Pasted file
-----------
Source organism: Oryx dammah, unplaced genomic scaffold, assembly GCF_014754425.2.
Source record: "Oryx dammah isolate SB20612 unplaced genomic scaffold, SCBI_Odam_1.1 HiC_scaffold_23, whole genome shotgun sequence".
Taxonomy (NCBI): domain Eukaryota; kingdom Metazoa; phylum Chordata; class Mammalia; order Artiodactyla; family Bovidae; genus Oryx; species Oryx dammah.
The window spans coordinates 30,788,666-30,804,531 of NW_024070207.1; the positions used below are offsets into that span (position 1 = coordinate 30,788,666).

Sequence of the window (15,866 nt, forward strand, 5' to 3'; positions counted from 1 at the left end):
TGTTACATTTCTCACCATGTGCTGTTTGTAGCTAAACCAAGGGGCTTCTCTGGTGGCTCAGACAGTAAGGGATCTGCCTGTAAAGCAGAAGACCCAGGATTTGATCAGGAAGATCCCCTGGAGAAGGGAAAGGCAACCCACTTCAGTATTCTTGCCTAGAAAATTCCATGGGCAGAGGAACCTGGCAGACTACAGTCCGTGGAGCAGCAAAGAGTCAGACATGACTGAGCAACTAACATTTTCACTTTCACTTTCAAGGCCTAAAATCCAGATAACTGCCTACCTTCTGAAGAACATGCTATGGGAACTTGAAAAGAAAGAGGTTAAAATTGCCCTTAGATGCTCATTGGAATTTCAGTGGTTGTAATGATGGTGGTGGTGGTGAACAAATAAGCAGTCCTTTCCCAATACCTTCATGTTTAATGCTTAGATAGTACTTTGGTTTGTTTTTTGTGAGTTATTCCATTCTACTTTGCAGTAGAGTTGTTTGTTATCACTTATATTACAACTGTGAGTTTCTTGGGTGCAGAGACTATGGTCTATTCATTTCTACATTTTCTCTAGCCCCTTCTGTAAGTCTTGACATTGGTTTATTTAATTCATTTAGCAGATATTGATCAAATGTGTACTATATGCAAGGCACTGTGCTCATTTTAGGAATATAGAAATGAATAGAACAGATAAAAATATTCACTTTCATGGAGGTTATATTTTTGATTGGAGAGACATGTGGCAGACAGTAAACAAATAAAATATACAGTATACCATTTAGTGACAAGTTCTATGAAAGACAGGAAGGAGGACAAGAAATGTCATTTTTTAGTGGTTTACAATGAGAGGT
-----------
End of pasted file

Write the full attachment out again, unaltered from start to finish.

Source organism: Oryx dammah, unplaced genomic scaffold, assembly GCF_014754425.2.
Source record: "Oryx dammah isolate SB20612 unplaced genomic scaffold, SCBI_Odam_1.1 HiC_scaffold_23, whole genome shotgun sequence".
Taxonomy (NCBI): domain Eukaryota; kingdom Metazoa; phylum Chordata; class Mammalia; order Artiodactyla; family Bovidae; genus Oryx; species Oryx dammah.
The window spans coordinates 30,788,666-30,804,531 of NW_024070207.1; the positions used below are offsets into that span (position 1 = coordinate 30,788,666).

Sequence of the window (15,866 nt, forward strand, 5' to 3'; positions counted from 1 at the left end):
TGTTACATTTCTCACCATGTGCTGTTTGTAGCTAAACCAAGGGGCTTCTCTGGTGGCTCAGACAGTAAGGGATCTGCCTGTAAAGCAGAAGACCCAGGATTTGATCAGGAAGATCCCCTGGAGAAGGGAAAGGCAACCCACTTCAGTATTCTTGCCTAGAAAATTCCATGGGCAGAGGAACCTGGCAGACTACAGTCCGTGGAGCAGCAAAGAGTCAGACATGACTGAGCAACTAACATTTTCACTTTCACTTTCAAGGCCTAAAATCCAGATAACTGCCTACCTTCTGAAGAACATGCTATGGGAACTTGAAAAGAAAGAGGTTAAAATTGCCCTTAGATGCTCATTGGAATTTCAGTGGTTGTAATGATGGTGGTGGTGGTGAACAAATAAGCAGTCCTTTCCCAATACCTTCATGTTTAATGCTTAGATAGTACTTTGGTTTGTTTTTTGTGAGTTATTCCATTCTACTTTGCAGTAGAGTTGTTTGTTATCACTTATATTACAACTGTGAGTTTCTTGGGTGCAGAGACTATGGTCTATTCATTTCTACATTTTCTCTAGCCCCTTCTGTAAGTCTTGACATTGGTTTATTTAATTCATTTAGCAGATATTGATCAAATGTGTACTATATGCAAGGCACTGTGCTCATTTTAGGAATATAGAAATGAATAGAACAGATAAAAATATTCACTTTCATGGAGGTTATATTTTTGATTGGAGAGACATGTGGCAGACAGTAAACAAATAAAATATACAGTATACCATTTAGTGACAAGTTCTATGAAAGACAGGAAGGAGGACAAGAAATGTCATTTTTTAGTGGTTTACAATGAGAGGT